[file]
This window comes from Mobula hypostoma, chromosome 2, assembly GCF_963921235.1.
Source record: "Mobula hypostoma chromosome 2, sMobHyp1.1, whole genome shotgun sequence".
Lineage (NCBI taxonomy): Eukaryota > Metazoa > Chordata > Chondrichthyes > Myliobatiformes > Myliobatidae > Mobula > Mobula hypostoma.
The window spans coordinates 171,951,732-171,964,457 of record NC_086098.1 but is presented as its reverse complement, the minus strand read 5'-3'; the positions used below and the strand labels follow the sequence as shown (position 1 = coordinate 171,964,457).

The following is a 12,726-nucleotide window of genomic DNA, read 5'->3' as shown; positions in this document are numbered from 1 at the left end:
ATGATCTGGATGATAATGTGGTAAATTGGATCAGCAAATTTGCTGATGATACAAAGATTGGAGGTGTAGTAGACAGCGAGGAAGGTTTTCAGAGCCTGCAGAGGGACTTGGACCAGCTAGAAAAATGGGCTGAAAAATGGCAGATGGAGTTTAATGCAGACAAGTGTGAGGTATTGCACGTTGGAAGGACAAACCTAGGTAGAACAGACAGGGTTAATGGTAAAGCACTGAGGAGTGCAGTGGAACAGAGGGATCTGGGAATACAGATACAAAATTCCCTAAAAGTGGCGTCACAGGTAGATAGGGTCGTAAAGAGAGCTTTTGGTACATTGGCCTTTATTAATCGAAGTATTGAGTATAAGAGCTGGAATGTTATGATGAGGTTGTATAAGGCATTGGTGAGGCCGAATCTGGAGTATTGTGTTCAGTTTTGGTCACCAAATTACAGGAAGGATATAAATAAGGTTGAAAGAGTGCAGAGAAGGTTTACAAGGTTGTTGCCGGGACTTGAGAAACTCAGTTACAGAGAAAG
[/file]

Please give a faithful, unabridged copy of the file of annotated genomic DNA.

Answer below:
This window comes from Mobula hypostoma, chromosome 2, assembly GCF_963921235.1.
Source record: "Mobula hypostoma chromosome 2, sMobHyp1.1, whole genome shotgun sequence".
Lineage (NCBI taxonomy): Eukaryota > Metazoa > Chordata > Chondrichthyes > Myliobatiformes > Myliobatidae > Mobula > Mobula hypostoma.
The window spans coordinates 171,951,732-171,964,457 of record NC_086098.1 but is presented as its reverse complement, the minus strand read 5'-3'; the positions used below and the strand labels follow the sequence as shown (position 1 = coordinate 171,964,457).

The following is a 12,726-nucleotide window of genomic DNA, read 5'->3' as shown; positions in this document are numbered from 1 at the left end:
ATGATCTGGATGATAATGTGGTAAATTGGATCAGCAAATTTGCTGATGATACAAAGATTGGAGGTGTAGTAGACAGCGAGGAAGGTTTTCAGAGCCTGCAGAGGGACTTGGACCAGCTAGAAAAATGGGCTGAAAAATGGCAGATGGAGTTTAATGCAGACAAGTGTGAGGTATTGCACGTTGGAAGGACAAACCTAGGTAGAACAGACAGGGTTAATGGTAAAGCACTGAGGAGTGCAGTGGAACAGAGGGATCTGGGAATACAGATACAAAATTCCCTAAAAGTGGCGTCACAGGTAGATAGGGTCGTAAAGAGAGCTTTTGGTACATTGGCCTTTATTAATCGAAGTATTGAGTATAAGAGCTGGAATGTTATGATGAGGTTGTATAAGGCATTGGTGAGGCCGAATCTGGAGTATTGTGTTCAGTTTTGGTCACCAAATTACAGGAAGGATATAAATAAGGTTGAAAGAGTGCAGAGAAGGTTTACAAGGTTGTTGCCGGGACTTGAGAAACTCAGTTACAGAGAAAG